Quantifying physical risks (whether acute or chronic) entails identifying:

  • Which physical hazard types the property is exposed to
  • How each hazard type threatens the property[1]
  • The materiality of each hazard; and
  • The most likely timeframes over which these hazards could manifest

Factoring climate risk into MSR pricing requires translating the answers to the questions above into mortgage modeling scenarios that function as credit and prepayment model inputs. The following table is an example of how RiskSpan overlays the impact of an acute event – specifically a category 5 hurricane in South Florida — on home price, delinquency, turnover and macroeconomic conditions.



Applying this framework to an MSR portfolio requires integration with an MSR cash flow engine. MSR cash flows and the resulting valuation are driven by the manner in which the underlying delinquency and prepayment models are affected. However, at least two other factors affect servicing cash flows beyond simply the probability of the asset remaining on the books. Both of these are likely impacted by climate risk.

  • Servicing Costs: Rising delinquency rates are always accompanied by corresponding increases in the cost of servicing. An example of the extent to which delinquencies can affect servicing costs was presented in our previous paper. MSR pricing models take this into account by applying a different cost of servicing to delinquent loans. Some believe, however, that servicing loans that enter delinquency in response to a natural disaster can be even more expensive (all else equal) than servicing a loan that enters delinquency for other reasons. Reasons for this range from the inherent difficulty of reaching displaced persons to the layering impact of multiple hardships such events tend to bring upon households at once.[2]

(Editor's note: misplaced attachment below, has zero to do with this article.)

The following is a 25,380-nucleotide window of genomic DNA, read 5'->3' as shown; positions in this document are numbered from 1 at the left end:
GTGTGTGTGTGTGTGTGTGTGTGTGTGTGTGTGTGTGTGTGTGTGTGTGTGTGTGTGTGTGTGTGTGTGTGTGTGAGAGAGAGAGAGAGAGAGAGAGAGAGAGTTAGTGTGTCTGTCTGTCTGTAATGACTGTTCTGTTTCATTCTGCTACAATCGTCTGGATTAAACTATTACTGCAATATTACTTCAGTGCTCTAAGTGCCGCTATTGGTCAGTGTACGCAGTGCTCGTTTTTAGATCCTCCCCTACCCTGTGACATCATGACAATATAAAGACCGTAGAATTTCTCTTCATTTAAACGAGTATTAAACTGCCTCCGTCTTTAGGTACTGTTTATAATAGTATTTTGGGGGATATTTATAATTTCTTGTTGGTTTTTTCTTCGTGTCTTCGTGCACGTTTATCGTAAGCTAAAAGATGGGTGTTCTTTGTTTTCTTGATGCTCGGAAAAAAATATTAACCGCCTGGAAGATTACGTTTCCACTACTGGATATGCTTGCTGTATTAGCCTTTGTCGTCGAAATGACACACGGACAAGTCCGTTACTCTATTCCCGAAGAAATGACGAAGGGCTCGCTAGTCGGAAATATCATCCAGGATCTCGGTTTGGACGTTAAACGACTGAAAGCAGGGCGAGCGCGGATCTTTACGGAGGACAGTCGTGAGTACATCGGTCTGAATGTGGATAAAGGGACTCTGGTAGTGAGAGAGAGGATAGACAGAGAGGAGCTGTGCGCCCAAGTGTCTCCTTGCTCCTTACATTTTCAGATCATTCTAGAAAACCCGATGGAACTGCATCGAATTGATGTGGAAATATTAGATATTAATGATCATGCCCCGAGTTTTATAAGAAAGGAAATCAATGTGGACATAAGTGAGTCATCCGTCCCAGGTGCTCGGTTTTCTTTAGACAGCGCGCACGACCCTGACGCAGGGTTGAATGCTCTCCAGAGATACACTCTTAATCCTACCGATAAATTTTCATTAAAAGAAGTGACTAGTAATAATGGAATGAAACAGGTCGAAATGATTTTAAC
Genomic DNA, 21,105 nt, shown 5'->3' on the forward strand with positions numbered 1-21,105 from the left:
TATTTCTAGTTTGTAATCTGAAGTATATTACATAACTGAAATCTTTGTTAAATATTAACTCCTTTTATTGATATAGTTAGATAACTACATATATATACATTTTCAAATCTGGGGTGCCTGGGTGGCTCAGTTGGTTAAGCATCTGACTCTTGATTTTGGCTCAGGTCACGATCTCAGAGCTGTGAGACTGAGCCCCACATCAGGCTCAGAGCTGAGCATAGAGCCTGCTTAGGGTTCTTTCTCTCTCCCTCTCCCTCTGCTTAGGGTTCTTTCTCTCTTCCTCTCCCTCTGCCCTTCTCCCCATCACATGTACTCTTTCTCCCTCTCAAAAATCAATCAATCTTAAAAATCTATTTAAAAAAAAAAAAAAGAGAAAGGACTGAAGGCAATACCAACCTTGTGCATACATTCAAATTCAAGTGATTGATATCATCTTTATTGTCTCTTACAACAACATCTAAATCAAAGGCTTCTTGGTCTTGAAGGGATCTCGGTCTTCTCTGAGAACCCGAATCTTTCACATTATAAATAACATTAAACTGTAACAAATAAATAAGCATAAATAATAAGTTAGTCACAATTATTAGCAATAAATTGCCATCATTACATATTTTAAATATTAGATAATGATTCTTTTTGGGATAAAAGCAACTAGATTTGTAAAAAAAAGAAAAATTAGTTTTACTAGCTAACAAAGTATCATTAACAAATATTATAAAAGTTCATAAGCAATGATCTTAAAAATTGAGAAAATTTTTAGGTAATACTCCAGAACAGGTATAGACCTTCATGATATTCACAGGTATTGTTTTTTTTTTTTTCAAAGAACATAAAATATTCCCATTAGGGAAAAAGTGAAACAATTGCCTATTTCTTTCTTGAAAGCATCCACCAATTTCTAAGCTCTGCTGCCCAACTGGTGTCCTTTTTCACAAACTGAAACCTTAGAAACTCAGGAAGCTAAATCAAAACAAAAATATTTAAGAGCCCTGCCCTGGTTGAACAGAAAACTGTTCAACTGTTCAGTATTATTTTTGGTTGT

• Recapture Rate: The data show that prepayment rates consistently spike in the wake of natural disasters. What is less clear is whether there is a meaningful difference in the recapture rate for these prepayments. Anecdotally, recapture appears lower in the case of natural disaster, but we do not have concrete data on which to base assumptions. This is clearly only relevant to MSR investors that also have an origination arm with which to capture loans that refinance.